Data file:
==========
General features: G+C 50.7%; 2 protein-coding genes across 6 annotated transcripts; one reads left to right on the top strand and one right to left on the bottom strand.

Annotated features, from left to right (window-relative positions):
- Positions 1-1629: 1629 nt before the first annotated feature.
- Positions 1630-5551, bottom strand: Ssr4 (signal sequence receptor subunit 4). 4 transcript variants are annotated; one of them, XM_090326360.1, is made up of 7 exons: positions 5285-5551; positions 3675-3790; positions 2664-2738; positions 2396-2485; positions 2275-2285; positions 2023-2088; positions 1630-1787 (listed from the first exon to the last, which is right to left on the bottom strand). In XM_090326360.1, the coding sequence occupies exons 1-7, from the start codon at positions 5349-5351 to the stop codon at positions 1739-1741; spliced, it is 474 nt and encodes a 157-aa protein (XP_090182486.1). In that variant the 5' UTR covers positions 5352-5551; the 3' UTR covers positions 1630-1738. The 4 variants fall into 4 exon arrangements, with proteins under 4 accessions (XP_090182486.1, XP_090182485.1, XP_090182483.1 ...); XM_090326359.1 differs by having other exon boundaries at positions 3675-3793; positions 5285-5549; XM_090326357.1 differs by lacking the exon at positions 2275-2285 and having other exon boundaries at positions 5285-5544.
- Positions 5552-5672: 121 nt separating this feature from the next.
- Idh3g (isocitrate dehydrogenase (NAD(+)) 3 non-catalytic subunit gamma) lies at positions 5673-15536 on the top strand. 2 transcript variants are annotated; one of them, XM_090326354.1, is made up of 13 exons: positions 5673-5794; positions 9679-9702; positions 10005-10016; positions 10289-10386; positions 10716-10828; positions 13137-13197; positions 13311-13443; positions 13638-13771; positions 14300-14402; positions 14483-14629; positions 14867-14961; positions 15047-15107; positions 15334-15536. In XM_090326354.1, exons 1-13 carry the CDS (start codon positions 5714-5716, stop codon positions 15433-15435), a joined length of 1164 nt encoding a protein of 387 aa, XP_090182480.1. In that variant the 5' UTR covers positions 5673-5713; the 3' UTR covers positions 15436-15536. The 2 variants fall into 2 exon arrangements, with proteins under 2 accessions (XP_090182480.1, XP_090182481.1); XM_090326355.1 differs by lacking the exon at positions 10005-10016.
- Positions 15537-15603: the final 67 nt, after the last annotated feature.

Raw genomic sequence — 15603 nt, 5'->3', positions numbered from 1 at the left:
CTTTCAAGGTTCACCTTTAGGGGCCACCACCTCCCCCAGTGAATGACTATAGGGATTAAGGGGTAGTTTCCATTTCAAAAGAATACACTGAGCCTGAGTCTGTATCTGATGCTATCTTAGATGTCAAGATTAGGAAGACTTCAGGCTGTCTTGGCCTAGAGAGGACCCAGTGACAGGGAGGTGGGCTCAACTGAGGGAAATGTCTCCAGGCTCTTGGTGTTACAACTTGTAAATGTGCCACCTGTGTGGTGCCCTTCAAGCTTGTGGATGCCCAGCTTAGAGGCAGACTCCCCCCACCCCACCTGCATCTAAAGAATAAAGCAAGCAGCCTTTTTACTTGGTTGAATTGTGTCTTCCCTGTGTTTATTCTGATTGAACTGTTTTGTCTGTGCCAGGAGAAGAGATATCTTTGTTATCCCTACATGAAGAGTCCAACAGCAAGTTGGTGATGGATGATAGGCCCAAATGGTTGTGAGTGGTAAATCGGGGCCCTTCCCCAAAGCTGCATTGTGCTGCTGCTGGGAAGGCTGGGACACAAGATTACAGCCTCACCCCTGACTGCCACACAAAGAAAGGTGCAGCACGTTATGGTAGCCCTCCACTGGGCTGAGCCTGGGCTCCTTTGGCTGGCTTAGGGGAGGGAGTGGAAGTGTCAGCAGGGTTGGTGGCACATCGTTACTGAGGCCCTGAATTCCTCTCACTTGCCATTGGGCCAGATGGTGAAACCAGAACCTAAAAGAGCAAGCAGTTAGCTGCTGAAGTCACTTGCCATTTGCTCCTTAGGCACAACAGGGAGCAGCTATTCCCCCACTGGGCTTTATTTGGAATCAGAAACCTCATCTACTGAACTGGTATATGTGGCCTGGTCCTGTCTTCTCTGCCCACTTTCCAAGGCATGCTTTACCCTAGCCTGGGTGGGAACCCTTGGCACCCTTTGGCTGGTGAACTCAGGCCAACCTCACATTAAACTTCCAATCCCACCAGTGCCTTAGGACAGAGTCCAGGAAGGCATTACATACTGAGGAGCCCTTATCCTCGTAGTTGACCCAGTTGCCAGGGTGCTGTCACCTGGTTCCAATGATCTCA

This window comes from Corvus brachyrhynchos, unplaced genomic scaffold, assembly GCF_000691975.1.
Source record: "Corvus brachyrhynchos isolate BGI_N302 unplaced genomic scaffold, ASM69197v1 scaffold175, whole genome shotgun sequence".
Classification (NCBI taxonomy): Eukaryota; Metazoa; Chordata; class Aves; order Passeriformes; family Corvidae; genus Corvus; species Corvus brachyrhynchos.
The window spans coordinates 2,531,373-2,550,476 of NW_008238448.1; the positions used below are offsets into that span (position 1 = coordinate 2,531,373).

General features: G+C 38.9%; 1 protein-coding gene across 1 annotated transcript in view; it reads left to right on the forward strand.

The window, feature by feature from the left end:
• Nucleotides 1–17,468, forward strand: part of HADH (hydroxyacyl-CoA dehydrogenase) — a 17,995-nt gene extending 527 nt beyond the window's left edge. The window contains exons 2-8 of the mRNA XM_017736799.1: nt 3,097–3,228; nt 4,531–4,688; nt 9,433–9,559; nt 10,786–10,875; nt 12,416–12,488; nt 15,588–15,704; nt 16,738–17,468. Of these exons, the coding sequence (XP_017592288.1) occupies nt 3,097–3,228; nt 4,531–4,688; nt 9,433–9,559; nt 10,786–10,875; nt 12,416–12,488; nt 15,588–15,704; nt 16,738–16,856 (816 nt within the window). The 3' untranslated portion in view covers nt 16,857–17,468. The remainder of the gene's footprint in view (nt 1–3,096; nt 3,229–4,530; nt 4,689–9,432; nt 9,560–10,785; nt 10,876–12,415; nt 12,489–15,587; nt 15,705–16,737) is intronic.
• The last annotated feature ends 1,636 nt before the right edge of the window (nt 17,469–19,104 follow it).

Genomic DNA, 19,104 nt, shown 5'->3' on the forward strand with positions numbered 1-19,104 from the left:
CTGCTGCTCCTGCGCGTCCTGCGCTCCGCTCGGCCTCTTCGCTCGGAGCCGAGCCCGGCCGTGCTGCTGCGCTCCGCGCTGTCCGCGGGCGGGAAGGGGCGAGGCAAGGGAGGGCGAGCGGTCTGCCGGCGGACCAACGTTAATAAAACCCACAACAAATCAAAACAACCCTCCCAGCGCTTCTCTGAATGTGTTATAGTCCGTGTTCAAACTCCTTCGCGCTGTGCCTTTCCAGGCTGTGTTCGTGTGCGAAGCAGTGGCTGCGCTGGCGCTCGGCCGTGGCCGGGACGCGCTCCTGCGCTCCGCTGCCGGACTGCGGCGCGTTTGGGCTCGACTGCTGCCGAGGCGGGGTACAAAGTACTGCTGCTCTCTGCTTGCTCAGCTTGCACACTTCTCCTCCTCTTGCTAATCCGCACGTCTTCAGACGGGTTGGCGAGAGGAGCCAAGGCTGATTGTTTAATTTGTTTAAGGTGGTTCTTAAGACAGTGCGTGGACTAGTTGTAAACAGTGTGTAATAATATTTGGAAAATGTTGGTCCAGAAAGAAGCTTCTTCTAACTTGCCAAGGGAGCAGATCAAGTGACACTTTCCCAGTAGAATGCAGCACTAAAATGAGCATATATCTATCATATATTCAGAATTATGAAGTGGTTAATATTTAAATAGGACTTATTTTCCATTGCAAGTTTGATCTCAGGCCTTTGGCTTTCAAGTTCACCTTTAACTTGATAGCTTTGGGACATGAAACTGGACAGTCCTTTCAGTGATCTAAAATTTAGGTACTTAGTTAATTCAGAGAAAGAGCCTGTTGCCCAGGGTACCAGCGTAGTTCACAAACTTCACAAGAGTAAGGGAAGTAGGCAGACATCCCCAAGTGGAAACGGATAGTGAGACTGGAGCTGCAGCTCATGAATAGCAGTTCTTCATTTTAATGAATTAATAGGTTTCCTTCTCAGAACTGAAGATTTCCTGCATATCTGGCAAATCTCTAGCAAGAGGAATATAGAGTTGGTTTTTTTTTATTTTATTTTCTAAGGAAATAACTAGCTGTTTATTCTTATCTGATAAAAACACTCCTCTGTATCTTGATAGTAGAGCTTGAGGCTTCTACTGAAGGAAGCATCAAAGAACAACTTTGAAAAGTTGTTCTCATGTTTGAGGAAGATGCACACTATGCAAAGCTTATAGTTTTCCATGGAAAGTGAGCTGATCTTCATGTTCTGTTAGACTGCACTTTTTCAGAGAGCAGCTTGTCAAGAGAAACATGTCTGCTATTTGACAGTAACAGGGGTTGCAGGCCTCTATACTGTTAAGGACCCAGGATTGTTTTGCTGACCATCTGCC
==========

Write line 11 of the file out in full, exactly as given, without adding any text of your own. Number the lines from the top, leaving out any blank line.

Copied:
Source record: "Corvus brachyrhynchos isolate BGI_N302 unplaced genomic scaffold, ASM69197v1 scaffold175, whole genome shotgun sequence".